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Lori Beavis

Lori BeavisLori Beavis is a curator, art educator and art historian living and working in Tiohtià:ke/ Montreal. Identifying as being of Michi Sagiig (Mississauga) Anishinaabe and Irish-Welsh descent, she is a band member of Hiawatha First Nation at Rice Lake, Ontario. Her PhD (Concordia, Art Education 2016) investigated the intersections between life long art experiences and cultural identity in the lives of four contemporary Indigenous women artists. Her curatorial work, art practice and research, articulates narrative and memory in the context of family and cultural history, and a reflects on cultural identity, art education and self-representation. Her curatorial project, co-curated with Rhonda L. Meier, The Rebel Yells; Dress and Political Re-dress in Contemporary Indigenous Art (2015) brought eleven artists from across Canada to Montreal to further the conversation on art, identity and self-representation. In 2016, she curated recent work by Shelley Niro at The Northern Front Studio, Whitehorse, YK. In 2019, Beavis will curate solo exhibitions with Shelley Niro at the Art Gallery of Peterborough and with Barry Ace at FOFA Gallery, Montreal, and a group exhibition, In/Visible: the body as Reflective Site, a co-curatorial project with Maria Ezcurra and Natasha Reid at the McClure Gallery, Westmount. At this time Beavis serves on the Aboriginal Curatorial Collective’s Tiohtià:ke Project Advisory Committee, and the Musée d'art contemporain de Montréal Art Acquisitions Committee as the representative of the ACC.

Altars for the Day of the Dead

Posters: Pedro Orozco

The Day of the Dead (Día de Muertos) is a festive and sacred time in Mexico and other Latin American countries. This day, the souls of the dead are welcomed back, joined with the living and becoming a celebration of life. Significant objects are placed as gifts to the visiting souls in ofrendas: the altars for the children are set on the eve of October 31st with sweets, fruits and white flowers, while the eve of November 1st is the time to honor the adults with cempasúchil (marigold flower), spicy food, alcoholic drinks and cigarettes. Although many elements of Catholicism were incorporated into the ofrenda after the Spanish conquest, it is considered mostly an Indigenous tradition.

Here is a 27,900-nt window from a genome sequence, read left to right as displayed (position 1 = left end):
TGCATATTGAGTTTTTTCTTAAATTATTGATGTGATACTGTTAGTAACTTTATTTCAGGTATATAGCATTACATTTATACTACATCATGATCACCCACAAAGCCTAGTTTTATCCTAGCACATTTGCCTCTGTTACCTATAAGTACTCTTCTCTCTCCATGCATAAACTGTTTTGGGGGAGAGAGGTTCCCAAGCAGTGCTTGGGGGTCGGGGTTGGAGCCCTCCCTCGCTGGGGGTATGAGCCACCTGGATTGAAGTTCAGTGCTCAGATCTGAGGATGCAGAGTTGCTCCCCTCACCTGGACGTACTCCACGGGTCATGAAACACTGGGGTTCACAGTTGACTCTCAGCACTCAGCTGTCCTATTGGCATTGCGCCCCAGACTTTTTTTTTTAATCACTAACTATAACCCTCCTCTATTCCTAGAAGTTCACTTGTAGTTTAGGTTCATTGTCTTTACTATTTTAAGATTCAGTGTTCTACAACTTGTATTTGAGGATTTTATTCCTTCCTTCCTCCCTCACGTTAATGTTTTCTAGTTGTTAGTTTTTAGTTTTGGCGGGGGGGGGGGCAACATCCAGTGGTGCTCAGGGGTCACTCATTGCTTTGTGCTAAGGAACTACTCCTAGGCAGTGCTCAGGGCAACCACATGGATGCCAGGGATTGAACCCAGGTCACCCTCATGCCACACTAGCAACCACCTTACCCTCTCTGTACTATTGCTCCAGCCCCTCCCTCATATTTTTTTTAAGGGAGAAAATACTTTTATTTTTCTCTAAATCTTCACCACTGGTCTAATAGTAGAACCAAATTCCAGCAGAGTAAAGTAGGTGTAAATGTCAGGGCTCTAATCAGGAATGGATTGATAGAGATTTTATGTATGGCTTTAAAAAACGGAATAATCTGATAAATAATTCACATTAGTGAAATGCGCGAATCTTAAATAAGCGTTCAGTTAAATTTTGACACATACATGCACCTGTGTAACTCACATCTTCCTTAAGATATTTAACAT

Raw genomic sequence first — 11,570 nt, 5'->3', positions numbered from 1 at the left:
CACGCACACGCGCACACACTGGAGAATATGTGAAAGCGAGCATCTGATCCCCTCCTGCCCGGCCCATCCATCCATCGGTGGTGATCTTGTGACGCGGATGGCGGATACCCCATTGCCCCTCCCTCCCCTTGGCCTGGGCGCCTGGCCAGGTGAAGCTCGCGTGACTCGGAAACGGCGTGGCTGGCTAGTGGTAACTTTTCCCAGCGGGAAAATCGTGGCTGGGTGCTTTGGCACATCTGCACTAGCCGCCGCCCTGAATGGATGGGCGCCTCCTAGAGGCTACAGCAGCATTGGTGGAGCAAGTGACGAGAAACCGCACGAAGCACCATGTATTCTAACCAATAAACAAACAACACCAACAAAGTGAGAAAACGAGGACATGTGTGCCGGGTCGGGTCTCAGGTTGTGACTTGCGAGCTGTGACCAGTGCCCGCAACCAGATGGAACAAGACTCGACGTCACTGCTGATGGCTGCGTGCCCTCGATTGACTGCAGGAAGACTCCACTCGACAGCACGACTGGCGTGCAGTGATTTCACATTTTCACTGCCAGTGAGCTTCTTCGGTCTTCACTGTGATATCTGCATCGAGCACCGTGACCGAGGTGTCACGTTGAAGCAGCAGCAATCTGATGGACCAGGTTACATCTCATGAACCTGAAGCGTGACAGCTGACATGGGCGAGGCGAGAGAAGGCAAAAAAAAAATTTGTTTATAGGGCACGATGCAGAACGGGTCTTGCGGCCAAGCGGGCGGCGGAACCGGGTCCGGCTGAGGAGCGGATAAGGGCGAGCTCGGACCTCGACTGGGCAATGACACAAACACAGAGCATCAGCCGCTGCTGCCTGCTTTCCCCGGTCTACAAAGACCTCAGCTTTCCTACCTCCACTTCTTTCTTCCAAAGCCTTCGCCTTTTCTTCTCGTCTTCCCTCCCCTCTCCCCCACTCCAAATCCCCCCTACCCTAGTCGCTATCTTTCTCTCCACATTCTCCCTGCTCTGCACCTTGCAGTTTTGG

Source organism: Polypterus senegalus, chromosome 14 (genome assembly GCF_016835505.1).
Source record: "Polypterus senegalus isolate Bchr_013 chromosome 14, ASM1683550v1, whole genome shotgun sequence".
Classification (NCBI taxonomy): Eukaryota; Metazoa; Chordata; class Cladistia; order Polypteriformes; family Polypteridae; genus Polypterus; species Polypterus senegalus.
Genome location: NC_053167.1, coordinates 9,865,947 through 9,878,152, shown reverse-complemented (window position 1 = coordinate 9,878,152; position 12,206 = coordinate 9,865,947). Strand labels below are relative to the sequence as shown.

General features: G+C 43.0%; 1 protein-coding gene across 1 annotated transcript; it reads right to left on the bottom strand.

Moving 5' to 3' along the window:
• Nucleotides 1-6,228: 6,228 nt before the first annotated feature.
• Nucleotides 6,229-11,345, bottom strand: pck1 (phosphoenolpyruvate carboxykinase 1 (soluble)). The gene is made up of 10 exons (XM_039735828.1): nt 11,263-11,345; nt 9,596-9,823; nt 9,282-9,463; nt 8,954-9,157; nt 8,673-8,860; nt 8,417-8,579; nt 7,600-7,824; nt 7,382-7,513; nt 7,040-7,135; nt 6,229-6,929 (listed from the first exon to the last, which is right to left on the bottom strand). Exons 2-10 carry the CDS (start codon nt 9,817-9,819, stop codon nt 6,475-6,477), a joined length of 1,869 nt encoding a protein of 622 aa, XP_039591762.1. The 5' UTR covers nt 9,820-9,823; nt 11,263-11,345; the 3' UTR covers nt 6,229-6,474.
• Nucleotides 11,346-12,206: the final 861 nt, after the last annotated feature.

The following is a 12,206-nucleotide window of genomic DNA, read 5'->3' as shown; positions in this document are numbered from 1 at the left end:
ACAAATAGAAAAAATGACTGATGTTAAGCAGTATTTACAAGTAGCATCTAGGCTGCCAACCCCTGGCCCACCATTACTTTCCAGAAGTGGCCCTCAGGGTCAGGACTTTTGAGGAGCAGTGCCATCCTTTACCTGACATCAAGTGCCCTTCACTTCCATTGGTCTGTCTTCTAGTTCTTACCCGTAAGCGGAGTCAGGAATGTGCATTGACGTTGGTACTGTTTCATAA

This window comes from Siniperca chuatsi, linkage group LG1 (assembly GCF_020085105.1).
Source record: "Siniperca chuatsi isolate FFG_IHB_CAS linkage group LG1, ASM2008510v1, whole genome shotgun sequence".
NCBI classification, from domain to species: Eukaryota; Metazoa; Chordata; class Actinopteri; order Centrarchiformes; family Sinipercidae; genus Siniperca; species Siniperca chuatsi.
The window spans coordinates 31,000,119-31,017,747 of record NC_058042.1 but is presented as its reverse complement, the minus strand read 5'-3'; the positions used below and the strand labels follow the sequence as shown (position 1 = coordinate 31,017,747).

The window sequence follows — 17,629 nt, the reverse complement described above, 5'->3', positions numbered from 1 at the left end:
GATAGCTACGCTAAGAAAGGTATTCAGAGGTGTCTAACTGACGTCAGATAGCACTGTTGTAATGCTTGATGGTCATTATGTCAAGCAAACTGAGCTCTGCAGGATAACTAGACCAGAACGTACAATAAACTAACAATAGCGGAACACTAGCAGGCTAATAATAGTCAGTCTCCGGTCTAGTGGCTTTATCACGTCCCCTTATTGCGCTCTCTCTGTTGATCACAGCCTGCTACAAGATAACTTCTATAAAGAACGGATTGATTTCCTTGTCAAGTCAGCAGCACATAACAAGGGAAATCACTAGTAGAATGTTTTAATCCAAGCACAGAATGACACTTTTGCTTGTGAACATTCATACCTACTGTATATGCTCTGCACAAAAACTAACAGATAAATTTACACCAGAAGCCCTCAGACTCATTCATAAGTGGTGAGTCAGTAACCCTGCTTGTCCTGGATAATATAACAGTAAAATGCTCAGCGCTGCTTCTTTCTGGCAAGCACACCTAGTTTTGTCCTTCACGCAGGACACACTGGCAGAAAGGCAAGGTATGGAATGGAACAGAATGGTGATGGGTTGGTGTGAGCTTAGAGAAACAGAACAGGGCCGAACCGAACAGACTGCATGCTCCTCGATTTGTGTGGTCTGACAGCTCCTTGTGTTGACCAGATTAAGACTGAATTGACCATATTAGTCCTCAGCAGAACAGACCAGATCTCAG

As a group women artists (conformed by both Canadian and Mexican women, as well as by Indigenous descent women from both Latin and North America), we want to offer this ofrenda to the hundreds of Indigenous women and girls that have been murdered in Canada, and the rest of the continent, over the past decades. We are also considering the many missing women in this altar, which purpose is remembrance: we acknowledge that not being physically present isn’t the same as being gone.

With this ofrenda installed at the Faculty of Education, we want to acknowledge the traditional territory of the Kanien’kehá:ka people where we stand today, celebrating our ancestors and sharing diverse Indigenous culture with the community of McGill (the altar will have elements from Indigenous communities from both Mexico and Canada). Moreover, we want to honour the lives of all the Indigenous women and girls that have gone missing or have been murdered in Canada as a way to bring awareness to the widespread violence against Indigenous women and girls, and gender-based violence in general.

Note: The community of Education was invited to collaborate by bringing food or flowers for the altar. They also came to the Art Hive where we made “punched” paper, Cempasuchil flowers, and many more traditional elements for the ofrenda. 

The project was led by Maria Ezcurra (Art Mediator), in collaboration with Lori Beavis (Artist-in-Residence) and a collective of Mexican women artists: Nura Carton de Grammont, Carmen Giménez-Cacho, Nancy Guevara, Flavia Hevia, Daniela Ortiz and Amanda Ruiz.

Freire Cabinet Art Project

freire cabinet art projectMy objective in intervening in the Freire cabinet was to pose a number of questions. I have not specifically answered these questions in an academic manner but I have provided materials (book jackets, quotes and other bibliographic materials) to suggest a starting point for a discussion. I also made paper jingles (acknowledging Maria Huppfield) from old books hung from threads that indicate the four directions.

Is there a connection between Indigenous experiences and Freire?

Is there a connection between Freire and Indigenous experiences of Residential Schools?

What is literacy?

What does literacy look like in a Euro-western understanding and in Indigenous culture?

How does literacy impact/ limit community development?

What are the emblems of literacy? -> pens/ pencils/ books – signatures

What about literacy and the signed treaties? – Literacy/identity -> signatures versus dodems

What does cultural knowledge look like?

What is emblematic of an oral tradition?

Did the Residential Schools teach literacy?

What else did the Residential schools teach?